Stentor amethystinus (Leidy, 1880)

Most likely ID: n.a.


Synonym: n. a.


Sampling location: Simmelried


Phylogenetic tree: Stentor amethystinus



  • body broad funnel-shaped

  • appears violet or brownish by purpel colored cortical granules

  • spherical symbiotic algae arranged mainly beneath the pellicle

  • length 250–500 µm (of elongated specimen), about one third contractile

  • adoral membranelle running in clockwise to oral funnel

  • macronucleus globular (20–30 µm) in center of body

  • many (>20) micronuclei surrounded by pigment granules adjacent to the macronucleus

  • contractile vacuole on left wall of oral funnel

  • build no hyaline case

Stentor amethystinus

Stentor amethytinus is by far the most common species of the genus Stentor in the Simmelried area where I found it. In the sample beakers they form sometimes black coatings on the side facing the light. Stentor amethystinus is particularly common in the summer months.


At low magnifications, the specimens usually appear black, as they are opaque due to the symbiotic algae and the purple granules. The specimens rarely settle under the cover glass. Extended specimens are funnel-shaped with a short stalk (s. fig. 1 a-b). This distinguishes them from other Stentor species, which are usually slenderly elongated and trumpet-shaped. Another characteristic feature is the purple-colored granula, which is arranged in rows in the pellicle (s. figs. 2 and 3). The specimens are usually very strongly purple in color. The colored granules are also partially distributed in the cytoplasm. Symbiotic algae are densely arranged below the pellicle. The algae all have their own nucleus, but do not appear to be of the Chlorella type, as they do not have a pyrenoid (s. fig. 7). The spherical macronucleus is surrounded by many micronuclei. There should be more than 20. In my population there were usually fewer, but more than 10. Each micronucleus is surrounded by a layer of purple granules, which makes them easily recognizable (s. figs. 5 and 6).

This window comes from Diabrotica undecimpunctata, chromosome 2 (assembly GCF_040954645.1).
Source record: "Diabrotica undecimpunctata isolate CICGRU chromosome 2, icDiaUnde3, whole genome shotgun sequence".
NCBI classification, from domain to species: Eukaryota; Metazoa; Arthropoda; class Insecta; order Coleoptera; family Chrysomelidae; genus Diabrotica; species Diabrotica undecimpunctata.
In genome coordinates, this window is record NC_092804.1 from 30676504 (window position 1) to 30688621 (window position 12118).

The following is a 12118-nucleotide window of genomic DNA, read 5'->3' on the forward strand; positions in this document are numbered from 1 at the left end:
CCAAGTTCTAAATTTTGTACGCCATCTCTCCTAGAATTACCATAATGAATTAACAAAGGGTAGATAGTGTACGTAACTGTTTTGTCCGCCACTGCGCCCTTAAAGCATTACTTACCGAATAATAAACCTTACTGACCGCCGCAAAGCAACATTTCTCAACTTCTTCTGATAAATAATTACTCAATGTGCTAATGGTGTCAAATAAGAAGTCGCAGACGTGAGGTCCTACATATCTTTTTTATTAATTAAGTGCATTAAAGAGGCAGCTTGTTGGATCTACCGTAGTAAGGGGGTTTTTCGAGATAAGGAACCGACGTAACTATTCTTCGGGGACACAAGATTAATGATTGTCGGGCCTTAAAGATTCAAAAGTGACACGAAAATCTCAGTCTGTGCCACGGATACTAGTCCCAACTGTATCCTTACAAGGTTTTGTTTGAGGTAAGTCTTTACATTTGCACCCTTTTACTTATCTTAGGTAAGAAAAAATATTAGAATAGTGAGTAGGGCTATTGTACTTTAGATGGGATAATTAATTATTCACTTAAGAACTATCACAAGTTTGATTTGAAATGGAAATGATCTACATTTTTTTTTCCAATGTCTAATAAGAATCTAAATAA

Fig. 1 a-b: Stentor amethystinus. Two fully elongated specimens with a length of 232 µm (a) and 200 µm (b). Obj. 40 X.


Fig. 2: Stentor amethystinus. The pink colored cortical granules in brightfield illumination. The granules have a diameter of 0.5–0.6 µm. Obj. 100 X.


Fig. 3: Stentor amethystinus. The pink cortical granules in DIC. Obj. 100 X.


Fig. 4: Stentor amethystinus. The colored cortical granules (CG) are arranged mainly in the pellicles while the symbiotic algae (SA) are arranged in a thick layer below the pellicle. Obj. 100 X.


Fig. 5: Stentor amethystinus. The globular macronucleus (Ma) is surrounded by many micronucei (Mi). Each micronucleus is covered with a layer of the pink granules. Obj. 100 X.


Fig. 6: Stentor amethystinus. The macronucleus (Ma) with the surrounding micronuclei (Mi) in a second specimen. Obj. 100 X.


Fig. 7: Stentor amethystinus. The symbiotic algae have a diameter of 4.5–5 µm. The cells have a nucleus (Nu) and a cup-shaped chloroplast (CC). In almost all cells a oily droplet (OD) is present but no pyrenoid. Obj. 100 X.